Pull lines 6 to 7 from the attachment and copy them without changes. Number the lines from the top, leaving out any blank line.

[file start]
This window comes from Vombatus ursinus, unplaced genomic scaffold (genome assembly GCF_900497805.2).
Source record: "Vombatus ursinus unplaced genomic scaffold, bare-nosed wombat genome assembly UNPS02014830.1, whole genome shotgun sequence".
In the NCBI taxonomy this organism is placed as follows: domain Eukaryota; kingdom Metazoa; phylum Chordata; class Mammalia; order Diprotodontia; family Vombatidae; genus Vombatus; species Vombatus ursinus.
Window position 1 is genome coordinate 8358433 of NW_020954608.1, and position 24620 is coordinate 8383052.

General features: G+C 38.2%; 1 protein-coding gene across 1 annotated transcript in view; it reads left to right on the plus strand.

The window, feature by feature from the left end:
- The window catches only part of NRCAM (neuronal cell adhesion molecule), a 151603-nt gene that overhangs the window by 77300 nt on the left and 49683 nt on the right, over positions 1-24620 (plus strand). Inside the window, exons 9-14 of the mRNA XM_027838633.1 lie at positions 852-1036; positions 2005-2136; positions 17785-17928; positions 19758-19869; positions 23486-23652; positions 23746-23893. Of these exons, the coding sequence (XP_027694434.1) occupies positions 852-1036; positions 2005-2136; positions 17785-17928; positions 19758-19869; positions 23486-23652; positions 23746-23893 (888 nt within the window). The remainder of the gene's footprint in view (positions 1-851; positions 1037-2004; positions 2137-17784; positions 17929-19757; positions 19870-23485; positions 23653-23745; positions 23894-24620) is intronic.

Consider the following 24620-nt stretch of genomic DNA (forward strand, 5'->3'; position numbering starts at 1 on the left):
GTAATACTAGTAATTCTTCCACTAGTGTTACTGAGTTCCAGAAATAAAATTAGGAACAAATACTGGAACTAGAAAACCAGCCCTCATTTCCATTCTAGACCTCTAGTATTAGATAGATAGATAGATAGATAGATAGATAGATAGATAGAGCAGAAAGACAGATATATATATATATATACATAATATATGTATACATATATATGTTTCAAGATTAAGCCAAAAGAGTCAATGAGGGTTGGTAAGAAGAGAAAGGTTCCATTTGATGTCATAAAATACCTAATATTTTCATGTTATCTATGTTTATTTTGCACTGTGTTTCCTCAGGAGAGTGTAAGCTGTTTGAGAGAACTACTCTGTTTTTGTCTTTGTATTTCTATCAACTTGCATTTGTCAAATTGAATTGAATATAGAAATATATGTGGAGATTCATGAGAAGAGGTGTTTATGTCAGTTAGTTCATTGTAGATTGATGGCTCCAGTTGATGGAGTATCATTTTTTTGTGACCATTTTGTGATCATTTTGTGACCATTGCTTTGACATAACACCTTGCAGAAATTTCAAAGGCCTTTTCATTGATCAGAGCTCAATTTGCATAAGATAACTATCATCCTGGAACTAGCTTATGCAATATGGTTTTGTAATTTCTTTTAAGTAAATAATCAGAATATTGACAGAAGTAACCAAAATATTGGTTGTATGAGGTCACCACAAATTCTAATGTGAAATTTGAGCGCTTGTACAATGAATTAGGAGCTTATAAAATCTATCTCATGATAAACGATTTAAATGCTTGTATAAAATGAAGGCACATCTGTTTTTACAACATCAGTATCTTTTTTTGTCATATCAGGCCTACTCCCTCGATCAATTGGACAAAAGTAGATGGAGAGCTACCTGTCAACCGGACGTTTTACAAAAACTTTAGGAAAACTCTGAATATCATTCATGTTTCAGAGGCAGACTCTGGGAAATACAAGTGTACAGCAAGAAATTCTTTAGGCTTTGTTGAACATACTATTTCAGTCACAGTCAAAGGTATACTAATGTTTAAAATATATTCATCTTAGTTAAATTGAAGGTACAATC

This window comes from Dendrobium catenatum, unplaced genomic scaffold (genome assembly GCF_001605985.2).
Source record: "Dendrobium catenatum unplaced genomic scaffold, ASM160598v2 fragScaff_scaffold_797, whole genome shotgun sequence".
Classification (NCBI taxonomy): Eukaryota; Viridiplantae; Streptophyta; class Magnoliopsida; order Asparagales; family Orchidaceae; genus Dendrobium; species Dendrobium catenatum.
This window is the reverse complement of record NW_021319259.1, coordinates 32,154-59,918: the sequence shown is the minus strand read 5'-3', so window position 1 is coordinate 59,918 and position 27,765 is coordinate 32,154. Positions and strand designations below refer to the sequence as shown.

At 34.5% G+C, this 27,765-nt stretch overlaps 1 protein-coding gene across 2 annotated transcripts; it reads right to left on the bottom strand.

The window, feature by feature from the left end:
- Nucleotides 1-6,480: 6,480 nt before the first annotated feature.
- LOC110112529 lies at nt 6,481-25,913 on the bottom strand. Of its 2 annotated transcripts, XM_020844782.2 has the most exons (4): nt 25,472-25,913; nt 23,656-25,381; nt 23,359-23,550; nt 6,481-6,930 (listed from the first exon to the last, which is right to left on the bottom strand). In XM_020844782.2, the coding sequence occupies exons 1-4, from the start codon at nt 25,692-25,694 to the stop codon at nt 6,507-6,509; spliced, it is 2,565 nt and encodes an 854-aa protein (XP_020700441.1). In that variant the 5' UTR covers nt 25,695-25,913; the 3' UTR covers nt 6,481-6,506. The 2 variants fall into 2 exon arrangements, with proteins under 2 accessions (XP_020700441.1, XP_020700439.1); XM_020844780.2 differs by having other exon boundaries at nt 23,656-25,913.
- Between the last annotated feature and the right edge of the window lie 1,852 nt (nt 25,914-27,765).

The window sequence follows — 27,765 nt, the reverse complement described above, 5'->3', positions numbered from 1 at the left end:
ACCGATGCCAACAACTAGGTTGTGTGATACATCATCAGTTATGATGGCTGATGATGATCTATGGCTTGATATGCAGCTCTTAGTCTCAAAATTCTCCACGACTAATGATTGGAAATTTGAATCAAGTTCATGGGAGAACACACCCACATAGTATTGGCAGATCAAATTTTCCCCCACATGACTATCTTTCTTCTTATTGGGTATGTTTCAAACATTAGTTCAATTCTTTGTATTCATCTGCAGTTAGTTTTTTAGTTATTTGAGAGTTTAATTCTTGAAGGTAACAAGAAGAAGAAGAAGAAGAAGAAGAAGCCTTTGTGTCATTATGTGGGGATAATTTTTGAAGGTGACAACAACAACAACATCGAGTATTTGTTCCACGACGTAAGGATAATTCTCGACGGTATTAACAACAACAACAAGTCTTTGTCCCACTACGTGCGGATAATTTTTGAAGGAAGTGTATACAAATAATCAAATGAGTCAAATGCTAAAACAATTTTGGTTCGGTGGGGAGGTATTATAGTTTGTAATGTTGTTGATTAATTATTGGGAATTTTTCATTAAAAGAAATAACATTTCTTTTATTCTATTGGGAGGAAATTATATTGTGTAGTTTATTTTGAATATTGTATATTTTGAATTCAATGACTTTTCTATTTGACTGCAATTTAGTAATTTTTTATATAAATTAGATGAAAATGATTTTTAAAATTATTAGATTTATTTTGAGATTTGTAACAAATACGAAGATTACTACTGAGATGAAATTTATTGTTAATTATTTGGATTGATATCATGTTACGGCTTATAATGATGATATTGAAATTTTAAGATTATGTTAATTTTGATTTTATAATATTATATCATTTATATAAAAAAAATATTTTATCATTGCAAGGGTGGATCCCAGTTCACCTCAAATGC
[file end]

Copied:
The window, feature by feature from the left end:
- The window catches only part of NRCAM (neuronal cell adhesion molecule), a 151603-nt gene that overhangs the window by 77300 nt on the left and 49683 nt on the right, over positions 1-24620 (plus strand). Inside the window, exons 9-14 of the mRNA XM_027838633.1 lie at positions 852-1036; positions 2005-2136; positions 17785-17928; positions 19758-19869; positions 23486-23652; positions 23746-23893. Of these exons, the coding sequence (XP_027694434.1) occupies positions 852-1036; positions 2005-2136; positions 17785-17928; positions 19758-19869; positions 23486-23652; positions 23746-23893 (888 nt within the window). The remainder of the gene's footprint in view (positions 1-851; positions 1037-2004; positions 2137-17784; positions 17929-19757; positions 19870-23485; positions 23653-23745; positions 23894-24620) is intronic.